First $400,000 For Boozes, Now State Department Spends $1 Million For Sculpture

Last week I reported on the State Department spending over $400,000 for alcohol during the last fiscal year, which is triple the annual amount spent prior to the Democrats taking charge.  They also proved how fiscally irresponsible they are under John Kerry’s leadership by binge spending for booze just prior to the government shutdown in October.

With millions of Americans out of work, losing their homes, families and self-respect because of the Democrats’ failing economic policies, the State Department isn’t done wasting our tax dollars.  In addition to the $400,000 spent on libations, they’re also spending $1 million for a single piece of artwork.

Worse yet, the $1 million expenditure is going to Irish born artist Sean Scully and his sculpture is scheduled to be installed in the State Department’s London embassy.  That’s right; $1 million of your tax dollars are being used to pay for a single piece of artwork that won’t even be seen inside the US.  If any of us want to see what we purchased, we’ll have to travel to London.

Marie Harf, Deputy State Department spokeswoman tried to justify the expenditure, saying:

“This piece was purchased under the market price after considerable negotiation with both the artist and the gallery. This is an important part of our diplomatic presence overseas.”

Evidently, the State Department believes in displaying outlandishly expensive pieces of artwork in their embassies around the world.  They call it their Art in Embassies program and claim that it has played an important role in diplomacy for over 50 years. Harf explained:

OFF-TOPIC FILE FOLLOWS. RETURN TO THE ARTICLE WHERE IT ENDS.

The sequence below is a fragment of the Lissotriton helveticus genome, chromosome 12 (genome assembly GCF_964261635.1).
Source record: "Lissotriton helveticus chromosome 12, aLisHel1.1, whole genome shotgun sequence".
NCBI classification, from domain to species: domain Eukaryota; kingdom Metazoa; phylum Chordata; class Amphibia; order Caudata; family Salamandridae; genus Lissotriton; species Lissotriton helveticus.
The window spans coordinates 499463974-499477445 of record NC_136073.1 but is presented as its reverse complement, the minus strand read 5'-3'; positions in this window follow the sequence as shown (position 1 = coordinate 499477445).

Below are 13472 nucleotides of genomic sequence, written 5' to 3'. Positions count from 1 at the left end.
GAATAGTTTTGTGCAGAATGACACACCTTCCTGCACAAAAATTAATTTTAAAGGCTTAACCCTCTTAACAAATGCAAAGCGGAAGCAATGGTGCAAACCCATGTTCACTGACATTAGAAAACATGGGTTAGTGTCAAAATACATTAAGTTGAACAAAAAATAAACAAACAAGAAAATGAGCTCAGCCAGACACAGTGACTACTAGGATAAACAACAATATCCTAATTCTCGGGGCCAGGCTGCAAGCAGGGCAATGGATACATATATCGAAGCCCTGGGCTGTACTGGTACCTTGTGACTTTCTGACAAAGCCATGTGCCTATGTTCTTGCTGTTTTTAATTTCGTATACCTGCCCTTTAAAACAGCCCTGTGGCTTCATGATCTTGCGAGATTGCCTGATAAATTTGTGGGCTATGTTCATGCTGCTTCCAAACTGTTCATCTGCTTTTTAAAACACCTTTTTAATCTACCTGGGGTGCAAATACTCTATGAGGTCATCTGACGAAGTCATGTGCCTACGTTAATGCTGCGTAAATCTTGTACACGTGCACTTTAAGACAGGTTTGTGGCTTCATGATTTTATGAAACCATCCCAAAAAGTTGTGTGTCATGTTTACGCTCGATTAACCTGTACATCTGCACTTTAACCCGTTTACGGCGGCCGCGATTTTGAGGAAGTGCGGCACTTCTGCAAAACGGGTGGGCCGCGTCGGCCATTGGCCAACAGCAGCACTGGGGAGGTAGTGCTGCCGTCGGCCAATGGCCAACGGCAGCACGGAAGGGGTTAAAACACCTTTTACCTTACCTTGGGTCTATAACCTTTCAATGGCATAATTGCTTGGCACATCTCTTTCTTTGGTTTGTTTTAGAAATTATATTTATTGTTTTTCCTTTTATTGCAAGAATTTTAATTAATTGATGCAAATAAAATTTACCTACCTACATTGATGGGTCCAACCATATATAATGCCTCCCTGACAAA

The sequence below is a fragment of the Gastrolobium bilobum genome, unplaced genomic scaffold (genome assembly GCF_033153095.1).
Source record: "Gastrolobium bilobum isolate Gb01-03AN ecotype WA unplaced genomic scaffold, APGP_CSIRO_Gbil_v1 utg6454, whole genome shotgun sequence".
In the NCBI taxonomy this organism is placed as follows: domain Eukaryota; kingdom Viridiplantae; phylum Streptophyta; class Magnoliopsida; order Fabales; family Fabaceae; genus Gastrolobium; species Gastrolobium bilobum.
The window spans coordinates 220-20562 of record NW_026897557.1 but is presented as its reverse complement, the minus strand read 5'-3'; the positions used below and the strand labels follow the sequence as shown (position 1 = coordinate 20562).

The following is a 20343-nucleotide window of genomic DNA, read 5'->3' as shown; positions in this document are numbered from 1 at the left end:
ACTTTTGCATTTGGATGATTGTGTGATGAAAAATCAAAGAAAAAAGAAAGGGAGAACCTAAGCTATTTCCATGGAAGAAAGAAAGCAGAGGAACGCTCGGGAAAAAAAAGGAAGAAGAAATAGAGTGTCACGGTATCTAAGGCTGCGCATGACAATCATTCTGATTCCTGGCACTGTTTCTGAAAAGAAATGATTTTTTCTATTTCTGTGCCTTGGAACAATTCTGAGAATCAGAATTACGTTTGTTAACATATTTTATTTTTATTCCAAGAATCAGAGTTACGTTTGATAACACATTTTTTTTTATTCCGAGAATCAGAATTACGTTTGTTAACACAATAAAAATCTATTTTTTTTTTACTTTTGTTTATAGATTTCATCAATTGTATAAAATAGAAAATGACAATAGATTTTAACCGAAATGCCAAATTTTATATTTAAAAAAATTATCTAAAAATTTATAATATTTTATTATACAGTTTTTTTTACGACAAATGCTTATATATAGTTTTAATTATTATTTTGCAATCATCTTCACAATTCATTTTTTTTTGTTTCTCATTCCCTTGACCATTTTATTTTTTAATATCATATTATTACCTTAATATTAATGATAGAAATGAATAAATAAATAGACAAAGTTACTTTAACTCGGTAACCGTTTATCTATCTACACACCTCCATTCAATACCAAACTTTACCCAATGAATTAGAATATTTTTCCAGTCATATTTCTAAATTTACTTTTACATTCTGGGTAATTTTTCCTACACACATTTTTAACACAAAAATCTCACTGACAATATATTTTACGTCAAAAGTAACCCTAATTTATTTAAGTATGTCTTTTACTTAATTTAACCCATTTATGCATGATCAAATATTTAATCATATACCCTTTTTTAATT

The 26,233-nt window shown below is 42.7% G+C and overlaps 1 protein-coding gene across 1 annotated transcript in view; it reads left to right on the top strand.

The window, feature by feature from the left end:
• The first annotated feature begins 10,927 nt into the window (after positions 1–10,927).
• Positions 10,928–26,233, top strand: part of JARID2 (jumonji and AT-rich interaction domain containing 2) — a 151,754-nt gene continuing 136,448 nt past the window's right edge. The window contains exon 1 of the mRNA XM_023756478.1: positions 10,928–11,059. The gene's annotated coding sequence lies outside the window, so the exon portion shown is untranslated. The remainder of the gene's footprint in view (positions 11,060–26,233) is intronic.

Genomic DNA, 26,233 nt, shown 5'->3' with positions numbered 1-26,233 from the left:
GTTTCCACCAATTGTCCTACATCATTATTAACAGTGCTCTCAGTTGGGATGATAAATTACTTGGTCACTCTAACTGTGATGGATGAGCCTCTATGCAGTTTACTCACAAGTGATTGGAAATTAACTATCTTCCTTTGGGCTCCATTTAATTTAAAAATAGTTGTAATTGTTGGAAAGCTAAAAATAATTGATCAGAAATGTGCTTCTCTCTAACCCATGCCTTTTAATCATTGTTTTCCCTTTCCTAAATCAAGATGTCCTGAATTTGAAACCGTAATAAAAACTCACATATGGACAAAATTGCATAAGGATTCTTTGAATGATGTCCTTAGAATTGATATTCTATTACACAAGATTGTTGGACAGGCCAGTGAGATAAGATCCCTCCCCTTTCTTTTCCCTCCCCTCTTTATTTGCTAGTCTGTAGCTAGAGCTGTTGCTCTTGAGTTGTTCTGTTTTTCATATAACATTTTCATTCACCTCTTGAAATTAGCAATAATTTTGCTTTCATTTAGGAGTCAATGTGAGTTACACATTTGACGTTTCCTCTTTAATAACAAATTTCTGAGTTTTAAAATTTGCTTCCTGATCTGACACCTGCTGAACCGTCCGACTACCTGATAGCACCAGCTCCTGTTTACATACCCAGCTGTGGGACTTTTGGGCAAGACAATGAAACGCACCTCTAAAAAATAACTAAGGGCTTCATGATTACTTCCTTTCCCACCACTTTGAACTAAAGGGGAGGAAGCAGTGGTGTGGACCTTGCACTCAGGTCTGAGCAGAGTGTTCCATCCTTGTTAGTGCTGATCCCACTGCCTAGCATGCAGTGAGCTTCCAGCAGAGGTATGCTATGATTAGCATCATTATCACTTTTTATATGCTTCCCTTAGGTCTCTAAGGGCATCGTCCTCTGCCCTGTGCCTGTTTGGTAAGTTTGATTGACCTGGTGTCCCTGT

“Where we can promote cross-cultural understanding… we think that’s a good use of our limited resources.”

The State Department requested $2.5 million for their Art in Embassies program for 2013.  Someone please explain to me how artwork helps in international diplomacy and if it’s really that important.  Can’t our ambassadors negotiate anything without having artwork on the walls or in the embassy foyer or without having to impair their judgment with copious amounts of alcohol?

What happened to the days when two or more diplomats sat down at a table and discussed their wants, needs, demands and then hammered out agreements, treaties or trade agreements?  It would save us taxpayers millions of dollars which are vitally needed here at home rather than abroad buying boozes and artwork.